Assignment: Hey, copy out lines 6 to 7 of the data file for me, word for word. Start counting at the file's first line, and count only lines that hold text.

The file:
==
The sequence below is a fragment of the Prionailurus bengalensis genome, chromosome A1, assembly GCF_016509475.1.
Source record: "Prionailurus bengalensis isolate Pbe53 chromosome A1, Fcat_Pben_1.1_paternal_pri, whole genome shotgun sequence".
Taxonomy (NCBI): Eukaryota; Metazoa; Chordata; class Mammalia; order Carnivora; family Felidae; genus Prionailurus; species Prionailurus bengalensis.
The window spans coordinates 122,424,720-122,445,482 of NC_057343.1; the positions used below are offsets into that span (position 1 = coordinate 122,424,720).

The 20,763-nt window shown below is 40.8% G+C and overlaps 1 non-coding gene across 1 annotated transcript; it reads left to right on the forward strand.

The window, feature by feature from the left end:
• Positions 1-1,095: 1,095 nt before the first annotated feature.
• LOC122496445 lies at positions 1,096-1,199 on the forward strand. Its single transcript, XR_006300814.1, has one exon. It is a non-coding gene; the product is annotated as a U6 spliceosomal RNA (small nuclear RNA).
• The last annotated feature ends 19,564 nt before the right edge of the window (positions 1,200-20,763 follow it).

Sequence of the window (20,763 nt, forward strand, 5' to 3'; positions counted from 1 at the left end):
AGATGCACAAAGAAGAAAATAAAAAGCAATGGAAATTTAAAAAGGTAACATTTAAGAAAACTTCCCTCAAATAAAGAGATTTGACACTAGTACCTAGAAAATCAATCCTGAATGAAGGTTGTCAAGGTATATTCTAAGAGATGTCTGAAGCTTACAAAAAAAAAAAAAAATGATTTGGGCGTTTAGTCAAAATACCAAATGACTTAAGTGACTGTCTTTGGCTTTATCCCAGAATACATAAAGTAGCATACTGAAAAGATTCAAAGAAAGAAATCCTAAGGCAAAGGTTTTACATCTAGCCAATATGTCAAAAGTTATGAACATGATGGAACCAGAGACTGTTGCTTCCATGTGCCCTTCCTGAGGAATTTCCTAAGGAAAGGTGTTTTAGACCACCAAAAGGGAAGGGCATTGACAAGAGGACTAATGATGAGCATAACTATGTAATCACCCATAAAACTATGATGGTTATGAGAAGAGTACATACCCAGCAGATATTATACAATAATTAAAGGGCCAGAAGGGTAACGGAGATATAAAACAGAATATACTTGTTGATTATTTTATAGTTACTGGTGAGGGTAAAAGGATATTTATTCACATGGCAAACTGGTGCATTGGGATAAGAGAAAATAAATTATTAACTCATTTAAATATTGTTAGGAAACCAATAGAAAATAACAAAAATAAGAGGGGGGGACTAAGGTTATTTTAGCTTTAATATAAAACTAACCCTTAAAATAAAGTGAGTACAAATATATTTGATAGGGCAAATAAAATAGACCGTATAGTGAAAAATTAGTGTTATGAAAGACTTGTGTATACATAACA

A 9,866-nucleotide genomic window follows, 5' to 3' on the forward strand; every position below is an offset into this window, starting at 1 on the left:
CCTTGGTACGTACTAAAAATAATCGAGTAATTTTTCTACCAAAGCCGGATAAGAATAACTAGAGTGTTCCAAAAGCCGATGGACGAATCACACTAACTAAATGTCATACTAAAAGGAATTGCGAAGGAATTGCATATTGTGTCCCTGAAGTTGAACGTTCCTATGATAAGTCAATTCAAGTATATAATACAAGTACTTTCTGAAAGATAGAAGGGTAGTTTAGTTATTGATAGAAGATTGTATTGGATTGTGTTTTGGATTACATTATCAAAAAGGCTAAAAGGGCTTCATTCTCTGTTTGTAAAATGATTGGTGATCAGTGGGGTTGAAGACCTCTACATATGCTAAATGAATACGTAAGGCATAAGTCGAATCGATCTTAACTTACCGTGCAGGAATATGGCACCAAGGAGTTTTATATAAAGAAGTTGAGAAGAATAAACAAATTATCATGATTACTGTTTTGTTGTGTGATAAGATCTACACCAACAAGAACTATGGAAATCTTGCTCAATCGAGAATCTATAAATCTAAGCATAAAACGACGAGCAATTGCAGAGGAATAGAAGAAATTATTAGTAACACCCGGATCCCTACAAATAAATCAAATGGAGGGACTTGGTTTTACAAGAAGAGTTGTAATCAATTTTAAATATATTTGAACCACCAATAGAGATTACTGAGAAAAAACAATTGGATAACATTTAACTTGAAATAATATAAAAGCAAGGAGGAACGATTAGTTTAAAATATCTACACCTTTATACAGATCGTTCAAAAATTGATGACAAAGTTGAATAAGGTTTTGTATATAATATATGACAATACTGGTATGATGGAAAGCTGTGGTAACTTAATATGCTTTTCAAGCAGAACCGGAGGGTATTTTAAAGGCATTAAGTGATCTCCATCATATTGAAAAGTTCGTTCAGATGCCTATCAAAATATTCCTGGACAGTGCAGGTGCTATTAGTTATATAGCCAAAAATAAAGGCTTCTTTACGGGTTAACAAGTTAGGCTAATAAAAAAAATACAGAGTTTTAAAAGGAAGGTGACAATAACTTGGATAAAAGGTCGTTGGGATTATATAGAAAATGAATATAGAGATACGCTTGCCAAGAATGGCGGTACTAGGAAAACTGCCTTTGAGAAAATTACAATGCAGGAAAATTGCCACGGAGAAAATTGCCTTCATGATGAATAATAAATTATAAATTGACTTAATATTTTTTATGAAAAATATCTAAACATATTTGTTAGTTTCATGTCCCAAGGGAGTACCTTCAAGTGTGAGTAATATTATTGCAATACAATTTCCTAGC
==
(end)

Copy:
The window, feature by feature from the left end:
• Positions 1-1,095: 1,095 nt before the first annotated feature.